No evidence of fatal cardiac dysrhythmias found after chest impact of Taser probe devices
WEDNESDAY, July 4 (HealthDay News) -- The field use of conducted electrical weapons (CEWs), or Tasers, with a probe impact configuration capable of causing a transcardiac discharge vector does not result in immediately fatal cardiac dysrhythmias, according to research published online June 6 in the Journal of Emergency Medicine.
William P. Bozeman, M.D., of the Wake Forest University School of Medicine in Winston Salem, N.C., and colleagues conducted a retrospective review of data from a multicenter database involving 1,201 consecutive cases of CEW uses by law enforcement officers. Cases with paired probe configurations which potentially produced a transcardiac discharge vector were identified.
The researcher found that 813 uses of CEWs involved probe deployment and 178 had paired anterior probe impacts which were theoretically capable of producing a transcardiac discharge vector, representing 14.8 percent of all uses and 21.9 percent of uses in probe mode. In none of the cases were there immediate deaths suggestive of cardiac dysrhythmia, including in cases with a transcardiac discharge vector.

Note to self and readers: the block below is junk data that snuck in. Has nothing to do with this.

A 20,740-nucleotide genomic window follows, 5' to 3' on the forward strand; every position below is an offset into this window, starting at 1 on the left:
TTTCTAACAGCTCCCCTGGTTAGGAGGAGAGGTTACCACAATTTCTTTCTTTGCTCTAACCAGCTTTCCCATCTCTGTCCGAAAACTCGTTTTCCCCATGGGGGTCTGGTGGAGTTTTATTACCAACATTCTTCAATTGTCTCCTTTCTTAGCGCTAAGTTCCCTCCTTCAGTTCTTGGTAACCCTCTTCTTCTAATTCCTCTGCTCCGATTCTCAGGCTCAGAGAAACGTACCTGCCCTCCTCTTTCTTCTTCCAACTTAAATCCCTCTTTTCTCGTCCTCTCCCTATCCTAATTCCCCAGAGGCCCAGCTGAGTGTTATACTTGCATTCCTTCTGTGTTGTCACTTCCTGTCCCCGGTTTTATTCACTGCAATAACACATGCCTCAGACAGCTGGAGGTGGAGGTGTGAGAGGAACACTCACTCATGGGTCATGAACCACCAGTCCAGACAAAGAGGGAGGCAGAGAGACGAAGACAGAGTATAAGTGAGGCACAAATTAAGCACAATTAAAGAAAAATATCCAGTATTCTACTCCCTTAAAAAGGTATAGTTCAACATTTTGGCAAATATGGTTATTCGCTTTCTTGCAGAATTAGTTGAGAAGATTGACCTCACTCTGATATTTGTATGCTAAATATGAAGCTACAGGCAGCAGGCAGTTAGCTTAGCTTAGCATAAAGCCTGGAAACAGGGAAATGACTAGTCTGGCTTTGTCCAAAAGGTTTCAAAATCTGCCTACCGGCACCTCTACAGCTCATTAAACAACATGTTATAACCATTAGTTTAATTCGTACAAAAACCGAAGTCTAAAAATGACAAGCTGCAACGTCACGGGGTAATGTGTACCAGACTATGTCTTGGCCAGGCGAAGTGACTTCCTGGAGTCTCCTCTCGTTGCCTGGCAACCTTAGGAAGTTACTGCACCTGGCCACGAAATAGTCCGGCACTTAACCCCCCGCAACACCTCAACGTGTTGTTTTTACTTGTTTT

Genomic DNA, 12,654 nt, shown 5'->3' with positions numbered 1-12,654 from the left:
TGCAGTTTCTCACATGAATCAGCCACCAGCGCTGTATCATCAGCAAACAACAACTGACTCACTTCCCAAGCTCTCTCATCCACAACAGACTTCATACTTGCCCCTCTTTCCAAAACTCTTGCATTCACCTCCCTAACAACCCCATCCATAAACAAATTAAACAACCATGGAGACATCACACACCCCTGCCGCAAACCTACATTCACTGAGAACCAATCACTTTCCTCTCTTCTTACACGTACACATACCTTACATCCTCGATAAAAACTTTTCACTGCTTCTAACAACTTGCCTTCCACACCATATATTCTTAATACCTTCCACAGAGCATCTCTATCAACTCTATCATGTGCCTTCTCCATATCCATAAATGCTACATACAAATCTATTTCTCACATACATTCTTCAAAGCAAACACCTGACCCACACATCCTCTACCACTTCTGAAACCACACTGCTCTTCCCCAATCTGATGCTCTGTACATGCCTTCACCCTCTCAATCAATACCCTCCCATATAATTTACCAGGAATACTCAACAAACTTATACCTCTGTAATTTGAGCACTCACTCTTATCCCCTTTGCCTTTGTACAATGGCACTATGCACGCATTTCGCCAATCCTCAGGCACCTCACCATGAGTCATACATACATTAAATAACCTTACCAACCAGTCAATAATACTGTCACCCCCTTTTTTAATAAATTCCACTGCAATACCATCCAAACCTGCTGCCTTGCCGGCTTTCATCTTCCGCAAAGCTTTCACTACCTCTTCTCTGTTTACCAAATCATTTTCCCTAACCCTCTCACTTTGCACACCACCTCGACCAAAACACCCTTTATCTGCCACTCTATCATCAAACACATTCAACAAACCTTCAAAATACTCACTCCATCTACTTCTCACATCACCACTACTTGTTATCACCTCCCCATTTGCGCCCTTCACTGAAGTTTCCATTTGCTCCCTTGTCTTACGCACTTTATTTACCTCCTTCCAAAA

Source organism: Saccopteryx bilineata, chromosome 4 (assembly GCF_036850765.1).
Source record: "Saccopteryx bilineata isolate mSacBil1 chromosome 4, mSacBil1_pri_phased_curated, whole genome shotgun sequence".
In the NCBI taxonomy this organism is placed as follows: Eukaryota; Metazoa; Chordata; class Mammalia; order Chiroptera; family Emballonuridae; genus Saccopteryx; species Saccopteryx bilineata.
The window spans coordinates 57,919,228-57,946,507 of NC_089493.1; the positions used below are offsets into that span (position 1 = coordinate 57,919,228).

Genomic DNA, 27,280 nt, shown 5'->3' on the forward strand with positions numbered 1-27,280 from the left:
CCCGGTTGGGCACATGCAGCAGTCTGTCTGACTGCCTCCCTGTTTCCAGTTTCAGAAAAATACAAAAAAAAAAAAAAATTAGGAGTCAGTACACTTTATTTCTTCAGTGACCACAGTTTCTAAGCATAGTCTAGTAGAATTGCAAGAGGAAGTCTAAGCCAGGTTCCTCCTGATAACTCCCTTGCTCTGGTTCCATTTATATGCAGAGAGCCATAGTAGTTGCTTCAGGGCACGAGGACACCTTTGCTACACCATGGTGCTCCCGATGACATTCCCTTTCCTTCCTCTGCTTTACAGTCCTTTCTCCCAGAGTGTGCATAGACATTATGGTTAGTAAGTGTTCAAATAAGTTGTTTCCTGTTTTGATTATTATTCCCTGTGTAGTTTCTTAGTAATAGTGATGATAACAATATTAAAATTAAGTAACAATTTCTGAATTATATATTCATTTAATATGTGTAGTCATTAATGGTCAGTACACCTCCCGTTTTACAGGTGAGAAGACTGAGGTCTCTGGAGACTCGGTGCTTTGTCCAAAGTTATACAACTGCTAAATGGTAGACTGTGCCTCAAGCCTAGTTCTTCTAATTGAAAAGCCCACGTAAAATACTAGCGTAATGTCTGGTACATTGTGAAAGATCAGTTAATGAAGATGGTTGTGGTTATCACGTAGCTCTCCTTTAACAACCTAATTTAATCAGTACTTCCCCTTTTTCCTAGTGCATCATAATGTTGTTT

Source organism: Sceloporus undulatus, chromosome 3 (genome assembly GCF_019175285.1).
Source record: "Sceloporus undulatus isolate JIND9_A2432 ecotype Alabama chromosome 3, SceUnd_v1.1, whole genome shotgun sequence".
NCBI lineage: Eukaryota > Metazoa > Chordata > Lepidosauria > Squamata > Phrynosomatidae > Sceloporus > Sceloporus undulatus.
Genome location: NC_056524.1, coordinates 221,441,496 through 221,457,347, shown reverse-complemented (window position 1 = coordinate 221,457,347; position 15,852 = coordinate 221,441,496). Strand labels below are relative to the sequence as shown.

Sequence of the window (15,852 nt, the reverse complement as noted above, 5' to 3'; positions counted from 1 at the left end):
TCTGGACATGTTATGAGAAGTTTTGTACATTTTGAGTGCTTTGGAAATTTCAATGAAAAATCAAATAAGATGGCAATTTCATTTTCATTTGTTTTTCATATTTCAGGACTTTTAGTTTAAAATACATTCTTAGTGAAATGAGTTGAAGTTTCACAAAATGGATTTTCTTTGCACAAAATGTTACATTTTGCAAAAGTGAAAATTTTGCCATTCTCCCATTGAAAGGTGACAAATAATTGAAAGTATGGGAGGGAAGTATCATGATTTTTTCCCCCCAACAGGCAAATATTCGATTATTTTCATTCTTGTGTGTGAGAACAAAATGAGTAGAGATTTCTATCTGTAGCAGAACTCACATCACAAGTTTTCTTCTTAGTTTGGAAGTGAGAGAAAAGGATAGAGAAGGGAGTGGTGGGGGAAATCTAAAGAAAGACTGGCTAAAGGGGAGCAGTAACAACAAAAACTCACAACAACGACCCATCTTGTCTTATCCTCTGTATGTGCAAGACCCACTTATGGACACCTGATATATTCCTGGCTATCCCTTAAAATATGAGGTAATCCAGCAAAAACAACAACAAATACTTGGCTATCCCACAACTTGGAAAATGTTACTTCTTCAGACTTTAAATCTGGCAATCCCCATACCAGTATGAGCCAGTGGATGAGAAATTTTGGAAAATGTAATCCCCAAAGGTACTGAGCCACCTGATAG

"There were no adverse outcomes suggestive of fatal cardiac dysrhythmia in either the transcardiac cases or the extra-cardiac cases," the authors write. "These findings based on actual field data confirm that fatal cardiac dysrhythmias are unlikely to occur when CEWs are deployed on human subjects in real-life situations, even with transcardiac placement of CEW probes."
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